Coffee Meets Vietnam: Born to be an Integral Part ...

Coffee Meets Vietnam: Born to be an Integral Part of the Life

Every time someone speak of a country with the strongest coffee culture, we all think about Japan, but after visiting Vietnam, I think this country should be ranked number one in the list. Coffee in Vietnam is born to be part of people’s everyday life, just like eating pho. There is even a saying that what coffee is to Vietnamese is same as hot dry noodles to Wuhan citizens, morning tea to Guangzhou people and shengjianbao (pan-fried bun stuffed with pork) to Shanghainese. Vietnamese has countless reasons to drink coffee every day, that is why cafes are always occupied by guests, chatting and drinking their favorite drink.

According to the latest data released by WTO (World Trade Organization), Vietnam produced up to 1.65 million tons of coffee beans in 2015-2016, ranked the 2nd place in the world, following Brazil. Its whole year production is 2 times higher than 3rd ranked country, Colombia. Based on Chinese customs data, among all the coffee importing countries, Vietnam is the No. 1 country from where Middle Kingdom imports the most coffee beans. It is up to 24600 tons for only 2015, accounting for half of the whole year’s total imports of green coffee. Specialty coffee lovers might be very familiar with coffee from Brazil, Colombia, Indonesia and Ethiopia. However, as the 2nd coffee production country, we can hardly remember ourselves enjoying Vietnamese coffee. And we have to admit it is a dark horse of coffee industry: what is the mysterious force behind Vietnam coffee?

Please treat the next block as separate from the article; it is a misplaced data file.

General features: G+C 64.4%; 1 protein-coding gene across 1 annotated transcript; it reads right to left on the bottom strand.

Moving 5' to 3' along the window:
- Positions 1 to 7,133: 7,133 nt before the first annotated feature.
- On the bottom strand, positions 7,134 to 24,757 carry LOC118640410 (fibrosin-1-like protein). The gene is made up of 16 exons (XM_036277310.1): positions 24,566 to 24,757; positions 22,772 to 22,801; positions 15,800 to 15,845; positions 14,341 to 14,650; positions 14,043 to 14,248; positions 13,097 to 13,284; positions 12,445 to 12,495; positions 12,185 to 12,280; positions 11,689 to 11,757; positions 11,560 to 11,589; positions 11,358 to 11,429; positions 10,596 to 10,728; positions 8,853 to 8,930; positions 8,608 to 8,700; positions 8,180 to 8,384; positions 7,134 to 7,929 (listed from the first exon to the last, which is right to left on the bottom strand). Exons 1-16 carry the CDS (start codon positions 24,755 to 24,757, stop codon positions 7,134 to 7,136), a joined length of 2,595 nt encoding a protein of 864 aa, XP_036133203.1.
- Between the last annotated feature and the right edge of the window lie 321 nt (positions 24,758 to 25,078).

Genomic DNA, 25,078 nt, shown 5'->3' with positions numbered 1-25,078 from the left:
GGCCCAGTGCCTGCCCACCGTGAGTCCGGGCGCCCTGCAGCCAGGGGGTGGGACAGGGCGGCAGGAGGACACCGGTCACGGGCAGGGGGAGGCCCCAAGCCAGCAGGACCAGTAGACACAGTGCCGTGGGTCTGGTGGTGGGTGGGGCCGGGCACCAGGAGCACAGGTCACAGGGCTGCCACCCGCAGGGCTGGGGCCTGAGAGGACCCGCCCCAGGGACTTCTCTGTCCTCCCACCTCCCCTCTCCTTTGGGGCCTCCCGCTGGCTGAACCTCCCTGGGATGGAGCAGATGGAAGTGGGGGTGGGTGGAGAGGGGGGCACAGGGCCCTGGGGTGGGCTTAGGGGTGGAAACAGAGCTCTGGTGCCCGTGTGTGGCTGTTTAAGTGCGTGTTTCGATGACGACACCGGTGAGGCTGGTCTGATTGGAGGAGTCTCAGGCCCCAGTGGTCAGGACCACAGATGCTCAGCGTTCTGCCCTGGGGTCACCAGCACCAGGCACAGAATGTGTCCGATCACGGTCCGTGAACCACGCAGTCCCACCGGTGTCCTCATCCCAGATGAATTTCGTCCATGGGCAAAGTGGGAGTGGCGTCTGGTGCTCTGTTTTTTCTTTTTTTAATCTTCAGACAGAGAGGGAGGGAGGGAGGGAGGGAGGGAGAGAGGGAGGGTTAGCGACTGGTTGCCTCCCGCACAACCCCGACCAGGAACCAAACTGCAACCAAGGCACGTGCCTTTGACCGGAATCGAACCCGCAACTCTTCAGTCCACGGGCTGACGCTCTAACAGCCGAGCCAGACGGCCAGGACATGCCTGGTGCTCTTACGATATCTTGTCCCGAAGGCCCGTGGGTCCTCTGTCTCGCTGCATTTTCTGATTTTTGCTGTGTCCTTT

Rambling on streets of Ho Chi Minh City and Hanoi, you can find traditional Vietnam cafes at every corner, with small tables and stools just on the sidewalk. In the morning, a group of men either watch news or check their cellphones with a glass of coffee in front of them. In the daytime, they go to cafes to drink one more cup when in need of energy. In the afternoon, they prefer to meet friends in coffee shops, drinking and chatting on the road for a while. Even if it is a big family, they would like to chat and play at coffee shops’ tables, ordering coffee or lemon tea for everyone. While in other countries people enjoy various types of coffees, here in Vietnam, they are all magically replaced by condensed milk ice coffee.

You can see traditional cafés almost anywhere: on the streets and lanes, in run-down buildings, next to a Starbucks, on a roof or on a balcony; sometimes several stools at the entrance of alley can be considered as a café, too. These traditional cafes seem to be vital for the country: a cafe is the beginning and the end of the day in Vietnam, while coffee could also be the beginning and the end of everything.